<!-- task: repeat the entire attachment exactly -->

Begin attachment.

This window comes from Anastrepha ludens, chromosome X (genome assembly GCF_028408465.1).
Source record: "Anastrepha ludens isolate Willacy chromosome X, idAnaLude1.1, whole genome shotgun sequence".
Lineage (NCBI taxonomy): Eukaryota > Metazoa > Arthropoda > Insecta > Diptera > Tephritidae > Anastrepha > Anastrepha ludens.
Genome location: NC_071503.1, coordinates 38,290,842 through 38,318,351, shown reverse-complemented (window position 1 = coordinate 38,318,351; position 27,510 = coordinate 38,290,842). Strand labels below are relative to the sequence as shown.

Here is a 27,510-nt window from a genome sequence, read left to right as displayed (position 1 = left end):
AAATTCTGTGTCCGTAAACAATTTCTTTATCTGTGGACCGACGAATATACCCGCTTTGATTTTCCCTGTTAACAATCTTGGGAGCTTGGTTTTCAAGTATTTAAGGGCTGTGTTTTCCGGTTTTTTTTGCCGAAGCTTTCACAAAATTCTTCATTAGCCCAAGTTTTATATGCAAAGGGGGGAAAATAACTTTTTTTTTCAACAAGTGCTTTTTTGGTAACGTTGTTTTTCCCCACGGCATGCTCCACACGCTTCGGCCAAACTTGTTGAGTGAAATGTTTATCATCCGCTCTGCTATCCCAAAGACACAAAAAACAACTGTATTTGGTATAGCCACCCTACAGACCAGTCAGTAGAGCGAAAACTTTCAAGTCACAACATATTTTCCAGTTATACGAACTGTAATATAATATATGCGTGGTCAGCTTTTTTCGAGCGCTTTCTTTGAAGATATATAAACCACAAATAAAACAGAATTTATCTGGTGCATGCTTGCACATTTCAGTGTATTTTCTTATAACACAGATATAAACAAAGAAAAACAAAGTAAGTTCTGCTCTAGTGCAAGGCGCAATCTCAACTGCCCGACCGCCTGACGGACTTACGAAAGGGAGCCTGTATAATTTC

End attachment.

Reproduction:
This window comes from Anastrepha ludens, chromosome X (genome assembly GCF_028408465.1).
Source record: "Anastrepha ludens isolate Willacy chromosome X, idAnaLude1.1, whole genome shotgun sequence".
Lineage (NCBI taxonomy): Eukaryota > Metazoa > Arthropoda > Insecta > Diptera > Tephritidae > Anastrepha > Anastrepha ludens.
Genome location: NC_071503.1, coordinates 38,290,842 through 38,318,351, shown reverse-complemented (window position 1 = coordinate 38,318,351; position 27,510 = coordinate 38,290,842). Strand labels below are relative to the sequence as shown.

Here is a 27,510-nt window from a genome sequence, read left to right as displayed (position 1 = left end):
AAATTCTGTGTCCGTAAACAATTTCTTTATCTGTGGACCGACGAATATACCCGCTTTGATTTTCCCTGTTAACAATCTTGGGAGCTTGGTTTTCAAGTATTTAAGGGCTGTGTTTTCCGGTTTTTTTTGCCGAAGCTTTCACAAAATTCTTCATTAGCCCAAGTTTTATATGCAAAGGGGGGAAAATAACTTTTTTTTTCAACAAGTGCTTTTTTGGTAACGTTGTTTTTCCCCACGGCATGCTCCACACGCTTCGGCCAAACTTGTTGAGTGAAATGTTTATCATCCGCTCTGCTATCCCAAAGACACAAAAAACAACTGTATTTGGTATAGCCACCCTACAGACCAGTCAGTAGAGCGAAAACTTTCAAGTCACAACATATTTTCCAGTTATACGAACTGTAATATAATATATGCGTGGTCAGCTTTTTTCGAGCGCTTTCTTTGAAGATATATAAACCACAAATAAAACAGAATTTATCTGGTGCATGCTTGCACATTTCAGTGTATTTTCTTATAACACAGATATAAACAAAGAAAAACAAAGTAAGTTCTGCTCTAGTGCAAGGCGCAATCTCAACTGCCCGACCGCCTGACGGACTTACGAAAGGGAGCCTGTATAATTTC